Since there’s an NHL lockout, hockey fans have to get their fix where they can — and thank goodness for minor league hockey!  My cousin Emily’s husband Greg is a big hockey fan, so last night, they organized a cousin excursion to a minor league game at the Cow Palace.  The game was between the local team, the San Francisco Bulls, and the Colorado Eagles.

Go Bulls

The Bulls, bless them, got trounced by the Eagles, but the game was fun to watch anyway.  Hockey’s so fun, you guys!  It moves fast, it’s easy to follow, and there are fights.  Man, I love me a good hockey fight.  I think I must be part Barbarian.

Me and cousins Emily and Amanda at the game

I used to follow NHL hockey closely because growing up in Detroit, one really doesn’t have a choice.  Hockey’s a big deal in Detroit.  Like, a BIG deal.  Songs like this happen somewhat organically.

Yep, people in Detroit really geek out over the Red Wings, especially when the team does well in the Stanley Cup playoffs.  There are Red Wings Stanley Cup songs and cheers — for instance, who else from Detroit remembers this gem?  (Thank you, YouTube, for preserving these songs in the internet amber.)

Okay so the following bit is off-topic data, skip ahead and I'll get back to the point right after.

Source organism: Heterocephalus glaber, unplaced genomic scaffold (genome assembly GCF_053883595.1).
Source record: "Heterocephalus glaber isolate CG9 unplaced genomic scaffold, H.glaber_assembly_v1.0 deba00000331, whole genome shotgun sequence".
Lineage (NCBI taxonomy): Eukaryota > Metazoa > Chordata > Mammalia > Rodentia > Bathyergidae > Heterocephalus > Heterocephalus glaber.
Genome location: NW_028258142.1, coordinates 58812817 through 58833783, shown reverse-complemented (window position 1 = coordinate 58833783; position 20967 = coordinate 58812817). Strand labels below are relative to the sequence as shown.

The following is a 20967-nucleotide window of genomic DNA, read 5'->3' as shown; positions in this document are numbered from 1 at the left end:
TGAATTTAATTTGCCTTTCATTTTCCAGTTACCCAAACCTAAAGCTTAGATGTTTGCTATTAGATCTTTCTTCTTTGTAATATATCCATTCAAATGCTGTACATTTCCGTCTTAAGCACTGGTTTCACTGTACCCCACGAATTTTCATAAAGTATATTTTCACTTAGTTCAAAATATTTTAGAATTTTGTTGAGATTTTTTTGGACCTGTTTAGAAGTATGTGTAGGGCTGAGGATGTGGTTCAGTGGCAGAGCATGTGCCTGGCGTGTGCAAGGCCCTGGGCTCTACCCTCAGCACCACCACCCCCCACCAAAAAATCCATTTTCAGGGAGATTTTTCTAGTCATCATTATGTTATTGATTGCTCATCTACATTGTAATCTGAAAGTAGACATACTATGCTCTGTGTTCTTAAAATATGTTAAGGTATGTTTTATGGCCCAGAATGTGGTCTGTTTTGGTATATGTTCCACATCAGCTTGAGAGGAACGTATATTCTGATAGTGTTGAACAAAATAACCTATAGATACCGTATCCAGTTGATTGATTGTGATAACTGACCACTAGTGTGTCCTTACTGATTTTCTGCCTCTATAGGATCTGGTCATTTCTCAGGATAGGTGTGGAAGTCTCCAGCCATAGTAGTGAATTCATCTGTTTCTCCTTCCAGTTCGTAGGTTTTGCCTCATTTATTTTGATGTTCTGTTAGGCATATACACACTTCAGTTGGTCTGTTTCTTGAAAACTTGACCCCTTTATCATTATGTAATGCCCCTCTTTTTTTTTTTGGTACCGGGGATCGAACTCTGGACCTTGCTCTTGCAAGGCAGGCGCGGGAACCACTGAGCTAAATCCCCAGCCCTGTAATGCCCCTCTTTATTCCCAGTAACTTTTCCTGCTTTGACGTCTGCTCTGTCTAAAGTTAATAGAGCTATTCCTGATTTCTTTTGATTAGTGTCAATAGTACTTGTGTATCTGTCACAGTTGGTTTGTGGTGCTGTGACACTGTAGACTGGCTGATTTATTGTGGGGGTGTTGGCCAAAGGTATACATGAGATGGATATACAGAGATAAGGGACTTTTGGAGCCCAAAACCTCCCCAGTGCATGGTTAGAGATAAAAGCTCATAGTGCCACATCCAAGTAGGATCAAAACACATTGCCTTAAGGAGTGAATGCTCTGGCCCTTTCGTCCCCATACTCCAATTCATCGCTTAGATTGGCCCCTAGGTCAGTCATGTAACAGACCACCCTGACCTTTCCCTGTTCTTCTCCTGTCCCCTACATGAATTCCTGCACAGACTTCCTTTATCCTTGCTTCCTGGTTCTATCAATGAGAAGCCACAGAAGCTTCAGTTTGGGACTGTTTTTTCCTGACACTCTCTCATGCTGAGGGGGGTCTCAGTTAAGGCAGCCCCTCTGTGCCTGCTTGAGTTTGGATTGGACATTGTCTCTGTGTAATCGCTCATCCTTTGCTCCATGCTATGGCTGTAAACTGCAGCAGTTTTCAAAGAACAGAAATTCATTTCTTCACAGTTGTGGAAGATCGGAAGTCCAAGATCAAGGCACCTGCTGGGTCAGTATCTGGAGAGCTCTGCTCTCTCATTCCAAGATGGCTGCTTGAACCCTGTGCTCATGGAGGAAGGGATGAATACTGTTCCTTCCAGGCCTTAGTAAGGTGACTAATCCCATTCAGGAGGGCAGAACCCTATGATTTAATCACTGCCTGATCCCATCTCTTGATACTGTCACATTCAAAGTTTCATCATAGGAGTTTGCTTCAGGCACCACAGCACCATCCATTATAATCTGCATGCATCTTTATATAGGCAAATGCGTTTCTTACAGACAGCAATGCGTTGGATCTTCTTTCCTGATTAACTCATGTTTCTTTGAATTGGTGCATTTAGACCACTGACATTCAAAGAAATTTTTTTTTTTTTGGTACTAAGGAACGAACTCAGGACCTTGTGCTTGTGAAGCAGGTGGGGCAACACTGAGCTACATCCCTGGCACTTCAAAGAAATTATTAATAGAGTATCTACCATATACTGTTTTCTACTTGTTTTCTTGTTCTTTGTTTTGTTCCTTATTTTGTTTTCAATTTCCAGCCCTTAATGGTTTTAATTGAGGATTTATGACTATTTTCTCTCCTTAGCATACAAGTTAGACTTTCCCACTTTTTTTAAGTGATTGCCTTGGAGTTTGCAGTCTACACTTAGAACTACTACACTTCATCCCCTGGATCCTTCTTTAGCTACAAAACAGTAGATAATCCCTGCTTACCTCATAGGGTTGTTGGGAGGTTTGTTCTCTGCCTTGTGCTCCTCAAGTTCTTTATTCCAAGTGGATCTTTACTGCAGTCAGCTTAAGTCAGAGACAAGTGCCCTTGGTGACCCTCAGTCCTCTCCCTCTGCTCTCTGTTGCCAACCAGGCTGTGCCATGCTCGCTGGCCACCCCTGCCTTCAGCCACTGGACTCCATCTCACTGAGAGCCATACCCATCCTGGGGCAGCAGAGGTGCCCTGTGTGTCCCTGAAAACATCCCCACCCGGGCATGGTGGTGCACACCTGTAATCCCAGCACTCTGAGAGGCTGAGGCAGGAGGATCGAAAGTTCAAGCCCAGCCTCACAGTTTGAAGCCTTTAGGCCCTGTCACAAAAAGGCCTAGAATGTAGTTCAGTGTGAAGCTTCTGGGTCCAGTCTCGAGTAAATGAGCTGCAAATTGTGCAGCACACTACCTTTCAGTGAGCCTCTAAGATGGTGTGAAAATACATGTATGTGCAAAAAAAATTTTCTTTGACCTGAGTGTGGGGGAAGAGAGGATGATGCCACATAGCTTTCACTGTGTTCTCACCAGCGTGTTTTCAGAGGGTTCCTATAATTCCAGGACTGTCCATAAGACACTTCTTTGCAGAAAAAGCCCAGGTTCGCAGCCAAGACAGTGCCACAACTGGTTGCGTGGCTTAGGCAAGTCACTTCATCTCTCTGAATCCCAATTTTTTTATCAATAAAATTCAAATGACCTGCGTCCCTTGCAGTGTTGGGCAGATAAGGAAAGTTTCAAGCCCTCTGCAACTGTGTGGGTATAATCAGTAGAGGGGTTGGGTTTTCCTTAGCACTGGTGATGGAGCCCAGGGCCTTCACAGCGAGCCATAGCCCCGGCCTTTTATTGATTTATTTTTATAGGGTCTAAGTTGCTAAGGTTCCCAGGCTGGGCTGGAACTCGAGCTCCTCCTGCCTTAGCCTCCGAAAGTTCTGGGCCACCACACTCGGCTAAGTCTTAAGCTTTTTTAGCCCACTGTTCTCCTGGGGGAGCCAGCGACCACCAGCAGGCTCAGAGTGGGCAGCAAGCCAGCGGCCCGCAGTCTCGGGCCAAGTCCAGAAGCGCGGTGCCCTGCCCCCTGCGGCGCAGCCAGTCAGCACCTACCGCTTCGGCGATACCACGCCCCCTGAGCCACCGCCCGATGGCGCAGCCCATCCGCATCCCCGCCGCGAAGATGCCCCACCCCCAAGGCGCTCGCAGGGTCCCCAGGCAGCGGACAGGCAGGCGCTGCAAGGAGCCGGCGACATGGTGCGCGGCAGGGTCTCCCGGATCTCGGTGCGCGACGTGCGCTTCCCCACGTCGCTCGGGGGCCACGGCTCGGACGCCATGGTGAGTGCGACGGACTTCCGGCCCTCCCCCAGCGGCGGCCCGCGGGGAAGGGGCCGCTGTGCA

San Francisco hockey teams of the past

I kinda miss having that sense of community around a sports team.  These days I don’t follow any sports at all. None. Period.  I don’t care.  Booo-ring.  But I could see myself getting back into hockey.  I’m married to a Canadian, for crying out loud.  What other sport are we gonna watch?   Somehow, though, I doubt there are a lot of hockey games broadcast in South Africa. Shame. I guess cricket will have to tide us over in the meantime.  Now all we have to work on is making the term “cricket fight” a thing.

Bad dogs